As it started to work, the din began to settle down and people got back into their positions when they realised what was going on. As the solution unfolded, the engineering/problem solving side of me began to feel elated. After I had swapped my team with the opposing team, I got to work on the two remaining teams. There were calls to stand on the desk, so I did, getting a better overview of the situation.
hile it felt very weird at first, standing on a desk giving people instructions, it started to feel a lot more natural when I realised that my classmates were trusting me to act in their interests. Organising the two groups felt great from a problem-solving perspective as well as a leadership one.
When I had finished, Ian asked me to do it again, but this time without saying any words. It was very surreal, but I managed to do it all again by pointing and gesturing at my classmates. It really boosted my own confidence to be leading people and bringing them with me towards an end goal.
The exercise really drove home the camaraderie and team-oriented nature of our class. There were no squabbling egos or attempts to wrest power. It was a clear situation of “working for the good of the team” when a trusted colleague has shown the way.
Unfortunately, we took 17 minutes to complete the task, which goes to show why some wiggle room should always be built into the critical path of any project.
In January 2011, one of the Full-Time MBA students participated in the 55km long Art O’Neill Challenge in aid of Barretstown. Here’s his story of a trek that, although it was never going to be easy, proved to indeed quite a challenge…
At midnight on 7th January 2011, approximately 500 ‘adventurers’ set off from Dublin Castle on an arduous 55km trek to the Valley of Glenmalure in the Wicklow Mountains. This trek is called the Art O’Neill Challenge and follows the route taken by Art & Henry O’Neill and Aodh Ruadh Ó Domhnaill on their escape from Dublin Castle on 6th January 1592.
As we waited for the off under a soft Dublin sky, I took the time to relax with my fellow adventurers, don my compulsory Santa hat (a requirement for the sponsorship of a certain clasmate!) and to have a look around the square and try to comprehend why we were all gathered here. But the answer was beyond me. I then went to complete compulsory safety and equipment check, which required me to bring one or two items more than the escapees had with them 400 years ago. However, just as it was back then, the Castle gates were kindly left open for us.
Leaving the Upper Courtyard at the stroke of midnight, we set-off down Patrick’s Street in the direction of Harold’s Cross. Upon reaching Harold’s Cross, one of my fellow adventurers started to regale me with stories, one being the story of the ‘Old Bull and the Young Bull’, and then proceeded to leave me behind! Keeping up was not a concern of mine, finishing was! Walking at a brisk rate, in my trainers, I managed to cover the 15km from the Castle to the Stone Cross in 2 hours.
Turning off the paved road at the Stone Cross, we proceeded to trek the final 10km to Kippure House along a snow covered track. The trainers, which were so beneficial on the paved road, were quickly becoming the greatest obstacle to my progression. I had become ‘the human manifestation of an Irish car before Christmas.’ However, with great encouragement and assistance from my fellow adventurers, I succeeded in catching the adventurer who left me behind and in reaching Kippure House by 4am. Oh how rewarding it was to remind him of his stories! Continue reading Shane Horan on the Art O’Neill Challenge 2011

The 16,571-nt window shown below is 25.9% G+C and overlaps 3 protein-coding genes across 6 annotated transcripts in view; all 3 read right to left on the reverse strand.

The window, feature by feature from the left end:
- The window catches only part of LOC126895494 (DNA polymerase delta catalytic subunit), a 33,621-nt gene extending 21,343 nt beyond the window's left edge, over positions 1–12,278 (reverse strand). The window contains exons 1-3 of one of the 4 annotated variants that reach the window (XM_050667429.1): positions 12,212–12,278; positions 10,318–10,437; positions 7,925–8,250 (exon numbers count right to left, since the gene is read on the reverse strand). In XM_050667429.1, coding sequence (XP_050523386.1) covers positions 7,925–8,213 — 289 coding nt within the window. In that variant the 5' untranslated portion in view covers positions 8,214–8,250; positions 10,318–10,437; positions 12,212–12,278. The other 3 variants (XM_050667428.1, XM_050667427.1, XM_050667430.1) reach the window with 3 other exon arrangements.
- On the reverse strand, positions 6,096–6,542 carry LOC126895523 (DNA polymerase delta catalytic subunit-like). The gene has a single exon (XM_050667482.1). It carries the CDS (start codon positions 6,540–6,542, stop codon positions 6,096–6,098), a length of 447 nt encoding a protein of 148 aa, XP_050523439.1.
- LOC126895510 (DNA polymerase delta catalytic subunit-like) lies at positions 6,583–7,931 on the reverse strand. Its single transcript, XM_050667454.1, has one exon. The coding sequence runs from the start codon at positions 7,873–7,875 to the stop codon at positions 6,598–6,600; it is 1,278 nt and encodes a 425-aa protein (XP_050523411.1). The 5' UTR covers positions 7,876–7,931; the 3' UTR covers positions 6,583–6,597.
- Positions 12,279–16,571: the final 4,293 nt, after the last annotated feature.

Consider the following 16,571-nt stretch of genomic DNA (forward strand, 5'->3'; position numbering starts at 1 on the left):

Last Friday, we finished the last of our International Study Project classes with a tour itinerary presentation. Thanks to the presentation, we’re all now so excited to experience the much warmer weather on the Rio beaches.
Of course we had other important issues covered in that session, such as the importance of being on time and attending all scheduled meetings with the top management of various companies and also about using the opportunity to talk to the MBA students from a top Business school in Brazil. Well, all said and done, it’s a whole new country, with a whole new perspective. There will be a lot to learn from this country that’s developing at a pace like no other. This trip is going to be extremely eventful for the 43 of us going to Brazil in terms of meetings, learning and fun! Just can’t describe in words how much I’m looking forward to this trip and I am sure you will hear much more about it over the next few weeks !
One thing I didn’t give too much notice to was the specific careers and personal development day that we have every Friday. This day focuses on each student as an individual, and leading professionals from the worlds of neurolingustic programming, personality type testing and time management are brought in to share their specialist knowledge with us. The process is highly interactive, and generally gives very good and personalised feedback to the students. The results are that after less than two terms, most fellow MBA students now have a good idea about their inner drives, specific skill sets and even in what types of career their personal motivators would be most likely to be satisfied.
There’s even a one on one personal coach set up for students to discuss anything they like, in my case how to best network nationally and internationally and how to best target specific career opportunities. It could just as easily be used by the student to talk about their personal experiences on the course, additional help they need or confidential issues they may have.